A joint report issued Wednesday by the Department of Homeland security and the Department of Commerce aims to outline a path to defeating botnets, but it will be no small task.

The report, which was issued as a response to an earlier executive order requesting ways to enhance distributed attack resilience, said that fighting botnets is a task that doesn’t end with its publication. “There is much work to do,” the report summarizes.

The report said that challenges to reducing distributed threats can be summarized in six principal themes and also provided five goals it believes are an essential part of improving resilience.

The six ways botnet prevention fails

If it’s possible to boil down six principal themes into one statement these could be accurately summarized as a cry for improved collaboration. Not only does the report want to improve communication between industry and government, but between industry members and among their employees as well.

  1. The US is often hit by botnets from overseas: The majority of botnets originate outside of the US, the report said. Increasing resilience against these sorts of attacks requires close collaboration with international allies.
  2. Prevention tools aren’t being used: Some market sectors are using publicly available tools to combat distributed attacks, but most don’t know the tools even exist. Lack of awareness, prohibitive cost, lack of market incentives, and lack of technical expertise are listed as reasons why tools go underutilized.
  3. Hardware security needs to be lifecycle-long: Too many devices are made vulnerable to hijacking due to being out of vendor support, unpatched, or vulnerable when released for sale.
  4. User education on distributed threats is lacking: The report said that many home and business users are unaware of the threat of botnets and how to prevent them.
  5. Market incentives to build secure products aren’t there: “Product developers, manufacturers, and vendors are motivated to minimize cost and time to market, rather than to build in security or offer efficient security updates,” the report said, adding that incentives need to shift toward a compromise between cost and security.
  6. The problem is ecosystem-wide: No one actor, part of the industry, or government agency can stop this problem: It exists because there’s no network in place to prevent it.

Five ways to improve distributed attack resiliency

The DoC/DHS report is primarily concerned with creating a collaboration framework between the federal government and the tech industry, and the five goals it puts forward to improve botnet resiliency are all indicative of that:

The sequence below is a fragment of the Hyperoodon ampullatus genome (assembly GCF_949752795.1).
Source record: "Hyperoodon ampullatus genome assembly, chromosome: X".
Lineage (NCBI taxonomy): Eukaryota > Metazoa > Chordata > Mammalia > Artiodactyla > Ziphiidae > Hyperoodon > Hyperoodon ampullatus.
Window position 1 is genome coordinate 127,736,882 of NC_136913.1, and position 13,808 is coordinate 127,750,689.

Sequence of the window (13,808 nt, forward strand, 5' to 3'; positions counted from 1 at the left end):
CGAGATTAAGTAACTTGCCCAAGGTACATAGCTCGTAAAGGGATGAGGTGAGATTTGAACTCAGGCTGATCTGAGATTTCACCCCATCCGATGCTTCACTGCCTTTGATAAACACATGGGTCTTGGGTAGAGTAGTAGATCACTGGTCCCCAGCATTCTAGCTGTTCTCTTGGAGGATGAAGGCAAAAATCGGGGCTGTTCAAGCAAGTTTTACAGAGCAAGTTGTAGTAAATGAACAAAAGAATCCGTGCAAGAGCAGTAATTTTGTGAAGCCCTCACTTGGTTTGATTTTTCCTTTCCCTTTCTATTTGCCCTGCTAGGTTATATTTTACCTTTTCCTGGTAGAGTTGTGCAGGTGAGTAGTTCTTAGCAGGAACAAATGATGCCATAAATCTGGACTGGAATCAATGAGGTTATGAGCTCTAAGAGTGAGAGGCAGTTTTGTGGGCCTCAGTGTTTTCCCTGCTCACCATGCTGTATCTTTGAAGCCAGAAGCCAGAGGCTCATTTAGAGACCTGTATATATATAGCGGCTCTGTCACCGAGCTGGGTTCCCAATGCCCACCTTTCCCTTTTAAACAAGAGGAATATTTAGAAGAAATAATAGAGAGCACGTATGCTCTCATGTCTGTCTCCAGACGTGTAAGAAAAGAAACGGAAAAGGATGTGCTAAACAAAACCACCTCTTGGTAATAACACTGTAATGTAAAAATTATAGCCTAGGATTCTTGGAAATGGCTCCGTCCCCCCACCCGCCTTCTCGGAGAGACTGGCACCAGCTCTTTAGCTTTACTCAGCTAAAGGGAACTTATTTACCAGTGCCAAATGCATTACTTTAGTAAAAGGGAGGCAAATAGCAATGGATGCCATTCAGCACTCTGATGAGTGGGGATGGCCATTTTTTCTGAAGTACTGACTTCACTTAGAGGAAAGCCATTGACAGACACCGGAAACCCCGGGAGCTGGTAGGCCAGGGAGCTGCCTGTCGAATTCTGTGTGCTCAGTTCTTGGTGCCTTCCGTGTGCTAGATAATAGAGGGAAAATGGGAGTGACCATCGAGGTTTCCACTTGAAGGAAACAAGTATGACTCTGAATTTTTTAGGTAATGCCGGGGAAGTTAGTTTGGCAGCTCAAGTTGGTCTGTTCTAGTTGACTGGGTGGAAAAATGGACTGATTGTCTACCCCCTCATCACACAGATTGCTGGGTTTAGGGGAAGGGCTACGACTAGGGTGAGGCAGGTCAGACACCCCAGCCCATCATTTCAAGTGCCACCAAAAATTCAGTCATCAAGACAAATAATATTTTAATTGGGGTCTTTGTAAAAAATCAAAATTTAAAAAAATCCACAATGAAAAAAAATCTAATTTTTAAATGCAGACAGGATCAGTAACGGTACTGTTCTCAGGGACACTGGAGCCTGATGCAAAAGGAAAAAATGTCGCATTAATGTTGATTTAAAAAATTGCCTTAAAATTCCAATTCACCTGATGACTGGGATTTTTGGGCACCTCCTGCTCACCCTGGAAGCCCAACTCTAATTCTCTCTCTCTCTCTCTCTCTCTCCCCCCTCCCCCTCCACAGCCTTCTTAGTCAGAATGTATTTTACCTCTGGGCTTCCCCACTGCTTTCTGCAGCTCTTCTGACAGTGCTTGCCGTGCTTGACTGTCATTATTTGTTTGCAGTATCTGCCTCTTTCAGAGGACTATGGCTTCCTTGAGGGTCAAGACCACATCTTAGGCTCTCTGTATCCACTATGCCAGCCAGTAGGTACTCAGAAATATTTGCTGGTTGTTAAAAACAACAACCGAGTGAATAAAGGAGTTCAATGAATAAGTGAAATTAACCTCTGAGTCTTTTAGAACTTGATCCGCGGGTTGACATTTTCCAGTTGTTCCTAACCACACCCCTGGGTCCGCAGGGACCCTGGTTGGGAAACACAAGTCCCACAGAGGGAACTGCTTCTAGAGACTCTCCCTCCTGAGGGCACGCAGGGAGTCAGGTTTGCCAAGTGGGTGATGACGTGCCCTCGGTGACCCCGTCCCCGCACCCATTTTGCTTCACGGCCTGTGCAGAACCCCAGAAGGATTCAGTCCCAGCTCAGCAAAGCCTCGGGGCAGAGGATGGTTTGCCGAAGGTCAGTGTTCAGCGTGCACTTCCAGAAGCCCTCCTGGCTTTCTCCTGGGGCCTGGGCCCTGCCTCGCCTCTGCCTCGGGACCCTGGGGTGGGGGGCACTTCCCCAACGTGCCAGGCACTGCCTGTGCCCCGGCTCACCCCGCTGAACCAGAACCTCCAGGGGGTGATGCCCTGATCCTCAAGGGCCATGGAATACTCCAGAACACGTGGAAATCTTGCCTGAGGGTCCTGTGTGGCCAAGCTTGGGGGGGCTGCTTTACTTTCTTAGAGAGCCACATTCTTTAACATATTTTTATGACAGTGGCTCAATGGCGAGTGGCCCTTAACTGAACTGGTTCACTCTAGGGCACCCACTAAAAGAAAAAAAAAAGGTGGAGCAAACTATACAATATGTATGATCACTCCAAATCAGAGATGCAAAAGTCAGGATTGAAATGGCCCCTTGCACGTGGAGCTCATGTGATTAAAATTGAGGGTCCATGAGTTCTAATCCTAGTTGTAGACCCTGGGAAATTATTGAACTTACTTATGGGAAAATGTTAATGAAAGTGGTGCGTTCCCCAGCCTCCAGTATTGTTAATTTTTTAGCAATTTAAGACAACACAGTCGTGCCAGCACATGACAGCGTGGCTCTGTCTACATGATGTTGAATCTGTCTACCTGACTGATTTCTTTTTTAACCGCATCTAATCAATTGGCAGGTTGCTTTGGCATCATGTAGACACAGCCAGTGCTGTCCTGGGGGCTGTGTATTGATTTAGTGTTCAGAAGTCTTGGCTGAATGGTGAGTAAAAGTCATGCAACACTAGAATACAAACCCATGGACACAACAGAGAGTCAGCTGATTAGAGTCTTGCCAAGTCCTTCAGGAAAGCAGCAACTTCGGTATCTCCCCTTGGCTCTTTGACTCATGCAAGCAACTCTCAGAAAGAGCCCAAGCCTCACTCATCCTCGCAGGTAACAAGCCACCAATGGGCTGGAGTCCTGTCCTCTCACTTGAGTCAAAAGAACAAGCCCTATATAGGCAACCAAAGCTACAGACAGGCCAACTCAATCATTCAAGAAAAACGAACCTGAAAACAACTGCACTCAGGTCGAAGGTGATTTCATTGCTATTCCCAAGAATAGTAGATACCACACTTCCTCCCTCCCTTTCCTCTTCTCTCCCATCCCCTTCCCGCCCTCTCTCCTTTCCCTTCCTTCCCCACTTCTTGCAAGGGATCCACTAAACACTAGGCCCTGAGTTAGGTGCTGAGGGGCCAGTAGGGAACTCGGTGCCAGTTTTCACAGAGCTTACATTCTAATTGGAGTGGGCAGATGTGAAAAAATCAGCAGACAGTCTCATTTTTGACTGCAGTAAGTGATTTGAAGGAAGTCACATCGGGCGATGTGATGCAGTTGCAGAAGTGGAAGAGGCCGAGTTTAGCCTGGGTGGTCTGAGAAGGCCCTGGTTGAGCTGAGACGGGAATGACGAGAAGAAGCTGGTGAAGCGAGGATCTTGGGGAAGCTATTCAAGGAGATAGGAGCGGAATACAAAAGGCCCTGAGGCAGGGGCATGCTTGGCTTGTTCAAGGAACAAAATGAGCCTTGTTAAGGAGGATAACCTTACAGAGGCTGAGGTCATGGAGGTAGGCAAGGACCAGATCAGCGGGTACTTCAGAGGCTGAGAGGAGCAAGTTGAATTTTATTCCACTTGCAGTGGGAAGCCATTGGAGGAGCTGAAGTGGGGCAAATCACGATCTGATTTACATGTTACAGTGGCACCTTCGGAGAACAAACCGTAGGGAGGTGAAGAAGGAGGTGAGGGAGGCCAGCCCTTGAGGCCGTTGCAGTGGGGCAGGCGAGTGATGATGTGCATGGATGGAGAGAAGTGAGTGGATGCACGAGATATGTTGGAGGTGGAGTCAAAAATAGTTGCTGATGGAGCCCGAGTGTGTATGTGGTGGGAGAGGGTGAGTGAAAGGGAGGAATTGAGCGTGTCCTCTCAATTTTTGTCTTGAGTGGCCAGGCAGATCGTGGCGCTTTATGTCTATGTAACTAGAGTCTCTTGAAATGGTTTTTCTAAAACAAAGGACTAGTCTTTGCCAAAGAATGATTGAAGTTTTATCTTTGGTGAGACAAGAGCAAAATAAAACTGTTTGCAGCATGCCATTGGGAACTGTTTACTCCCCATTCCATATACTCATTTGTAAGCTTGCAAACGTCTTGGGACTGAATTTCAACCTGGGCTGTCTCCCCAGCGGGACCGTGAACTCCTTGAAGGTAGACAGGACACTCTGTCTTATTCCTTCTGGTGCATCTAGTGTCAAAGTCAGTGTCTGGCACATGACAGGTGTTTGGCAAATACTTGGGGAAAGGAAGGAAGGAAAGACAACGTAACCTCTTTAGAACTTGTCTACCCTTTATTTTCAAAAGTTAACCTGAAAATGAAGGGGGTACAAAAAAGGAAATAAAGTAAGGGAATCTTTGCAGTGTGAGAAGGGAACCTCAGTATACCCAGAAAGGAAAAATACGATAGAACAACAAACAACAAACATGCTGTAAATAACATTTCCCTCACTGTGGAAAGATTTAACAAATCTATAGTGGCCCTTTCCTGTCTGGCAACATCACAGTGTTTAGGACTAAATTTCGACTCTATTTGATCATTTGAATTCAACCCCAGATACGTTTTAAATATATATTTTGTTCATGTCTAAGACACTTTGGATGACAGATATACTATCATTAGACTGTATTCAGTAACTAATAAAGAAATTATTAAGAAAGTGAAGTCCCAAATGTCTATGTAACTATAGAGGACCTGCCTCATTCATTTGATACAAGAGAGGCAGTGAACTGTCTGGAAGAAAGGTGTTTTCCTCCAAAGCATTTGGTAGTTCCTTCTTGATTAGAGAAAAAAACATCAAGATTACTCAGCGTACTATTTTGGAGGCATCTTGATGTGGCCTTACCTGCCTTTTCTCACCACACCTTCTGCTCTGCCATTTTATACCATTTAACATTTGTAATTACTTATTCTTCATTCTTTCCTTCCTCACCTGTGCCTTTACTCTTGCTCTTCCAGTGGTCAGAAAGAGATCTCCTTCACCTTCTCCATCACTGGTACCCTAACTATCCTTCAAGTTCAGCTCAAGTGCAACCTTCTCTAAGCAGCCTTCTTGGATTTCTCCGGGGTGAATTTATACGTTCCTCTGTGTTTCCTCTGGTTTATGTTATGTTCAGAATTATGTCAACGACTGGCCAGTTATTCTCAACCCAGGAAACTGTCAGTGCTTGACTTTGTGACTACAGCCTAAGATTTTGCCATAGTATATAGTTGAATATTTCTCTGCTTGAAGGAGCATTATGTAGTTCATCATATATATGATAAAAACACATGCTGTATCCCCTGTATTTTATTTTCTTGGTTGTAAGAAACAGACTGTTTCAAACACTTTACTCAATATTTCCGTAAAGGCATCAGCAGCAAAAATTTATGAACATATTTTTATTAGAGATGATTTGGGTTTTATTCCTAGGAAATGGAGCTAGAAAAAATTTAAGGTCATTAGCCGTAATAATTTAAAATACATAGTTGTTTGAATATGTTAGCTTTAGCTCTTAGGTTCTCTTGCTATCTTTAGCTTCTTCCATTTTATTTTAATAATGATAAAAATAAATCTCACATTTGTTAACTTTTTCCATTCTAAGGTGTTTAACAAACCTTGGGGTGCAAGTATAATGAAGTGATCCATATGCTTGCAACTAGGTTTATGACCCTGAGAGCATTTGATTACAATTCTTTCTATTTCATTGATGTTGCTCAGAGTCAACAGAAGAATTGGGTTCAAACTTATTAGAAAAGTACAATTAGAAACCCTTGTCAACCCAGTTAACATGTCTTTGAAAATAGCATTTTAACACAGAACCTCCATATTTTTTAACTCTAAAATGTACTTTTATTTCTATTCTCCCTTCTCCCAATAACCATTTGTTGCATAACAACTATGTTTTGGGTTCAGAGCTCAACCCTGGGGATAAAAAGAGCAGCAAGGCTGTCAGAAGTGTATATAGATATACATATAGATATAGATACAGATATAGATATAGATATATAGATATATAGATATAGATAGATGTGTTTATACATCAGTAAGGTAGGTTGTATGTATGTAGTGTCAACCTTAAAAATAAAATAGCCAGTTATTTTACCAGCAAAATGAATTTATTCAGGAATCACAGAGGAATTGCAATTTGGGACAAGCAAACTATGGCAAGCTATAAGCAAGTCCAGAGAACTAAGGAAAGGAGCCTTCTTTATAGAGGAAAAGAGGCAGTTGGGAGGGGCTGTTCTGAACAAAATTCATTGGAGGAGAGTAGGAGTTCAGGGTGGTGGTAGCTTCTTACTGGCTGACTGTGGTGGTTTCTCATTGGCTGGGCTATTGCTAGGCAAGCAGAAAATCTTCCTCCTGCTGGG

1. Identify a clear pathway toward an adaptable, sustainable, and secure technology marketplace.
  2. Promote innovation in the infrastructure for dynamic adaptation to evolving threats.
  3. Promote innovation at the edge of the network to prevent, detect, and mitigate automated, distributed attacks.
  4. Promote and support coalitions between the security, infrastructure, and operational technology communities domestically and around the world.
  5. Increase awareness and education across the ecosystem.

Individual organizations wondering what they can do to protect themselves from botnets and other distributed attacks won’t find advice in the DoC/DHS report.

SEE: Network security policy (Tech Pro Research)

That doesn’t mean the government doesn’t have advice for private organizations looking to improve their cybersecurity posture, of which distributed attack defense is part. Those looking for less macroscopic advice can turn to the NIST cybersecurity framework published last year.

The big takeaways for tech leaders:

  • The Department of Commerce and Department of Homeland Security have issued a joint report stating that much more needs to be done to improve distributed attack resiliency in the US.
  • The report recommends five goals for improving distributed attack security, all of which focus on collaboration and initiatives between government and the tech industry.

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